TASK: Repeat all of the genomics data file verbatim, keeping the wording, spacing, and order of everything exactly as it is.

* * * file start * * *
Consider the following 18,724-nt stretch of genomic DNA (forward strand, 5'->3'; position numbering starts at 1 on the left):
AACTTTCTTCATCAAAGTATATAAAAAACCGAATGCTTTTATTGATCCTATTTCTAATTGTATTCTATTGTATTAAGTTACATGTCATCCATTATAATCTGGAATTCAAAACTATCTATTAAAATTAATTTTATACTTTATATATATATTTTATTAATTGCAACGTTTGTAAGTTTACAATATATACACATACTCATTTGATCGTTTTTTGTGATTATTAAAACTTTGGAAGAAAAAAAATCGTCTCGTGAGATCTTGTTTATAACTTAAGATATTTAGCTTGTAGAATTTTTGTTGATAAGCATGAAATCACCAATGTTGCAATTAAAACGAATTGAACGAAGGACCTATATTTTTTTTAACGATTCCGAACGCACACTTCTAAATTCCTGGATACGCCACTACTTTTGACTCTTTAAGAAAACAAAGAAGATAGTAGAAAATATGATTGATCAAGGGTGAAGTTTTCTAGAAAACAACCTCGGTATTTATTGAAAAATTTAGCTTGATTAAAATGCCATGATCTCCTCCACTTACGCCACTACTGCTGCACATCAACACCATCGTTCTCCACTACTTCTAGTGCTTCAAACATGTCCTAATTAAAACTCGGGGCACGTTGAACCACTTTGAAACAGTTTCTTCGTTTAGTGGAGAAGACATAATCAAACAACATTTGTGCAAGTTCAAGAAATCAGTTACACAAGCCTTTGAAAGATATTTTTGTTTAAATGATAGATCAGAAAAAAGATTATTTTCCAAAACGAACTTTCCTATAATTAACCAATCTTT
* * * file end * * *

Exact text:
Consider the following 18,724-nt stretch of genomic DNA (forward strand, 5'->3'; position numbering starts at 1 on the left):
AACTTTCTTCATCAAAGTATATAAAAAACCGAATGCTTTTATTGATCCTATTTCTAATTGTATTCTATTGTATTAAGTTACATGTCATCCATTATAATCTGGAATTCAAAACTATCTATTAAAATTAATTTTATACTTTATATATATATTTTATTAATTGCAACGTTTGTAAGTTTACAATATATACACATACTCATTTGATCGTTTTTTGTGATTATTAAAACTTTGGAAGAAAAAAAATCGTCTCGTGAGATCTTGTTTATAACTTAAGATATTTAGCTTGTAGAATTTTTGTTGATAAGCATGAAATCACCAATGTTGCAATTAAAACGAATTGAACGAAGGACCTATATTTTTTTTAACGATTCCGAACGCACACTTCTAAATTCCTGGATACGCCACTACTTTTGACTCTTTAAGAAAACAAAGAAGATAGTAGAAAATATGATTGATCAAGGGTGAAGTTTTCTAGAAAACAACCTCGGTATTTATTGAAAAATTTAGCTTGATTAAAATGCCATGATCTCCTCCACTTACGCCACTACTGCTGCACATCAACACCATCGTTCTCCACTACTTCTAGTGCTTCAAACATGTCCTAATTAAAACTCGGGGCACGTTGAACCACTTTGAAACAGTTTCTTCGTTTAGTGGAGAAGACATAATCAAACAACATTTGTGCAAGTTCAAGAAATCAGTTACACAAGCCTTTGAAAGATATTTTTGTTTAAATGATAGATCAGAAAAAAGATTATTTTCCAAAACGAACTTTCCTATAATTAACCAATCTTT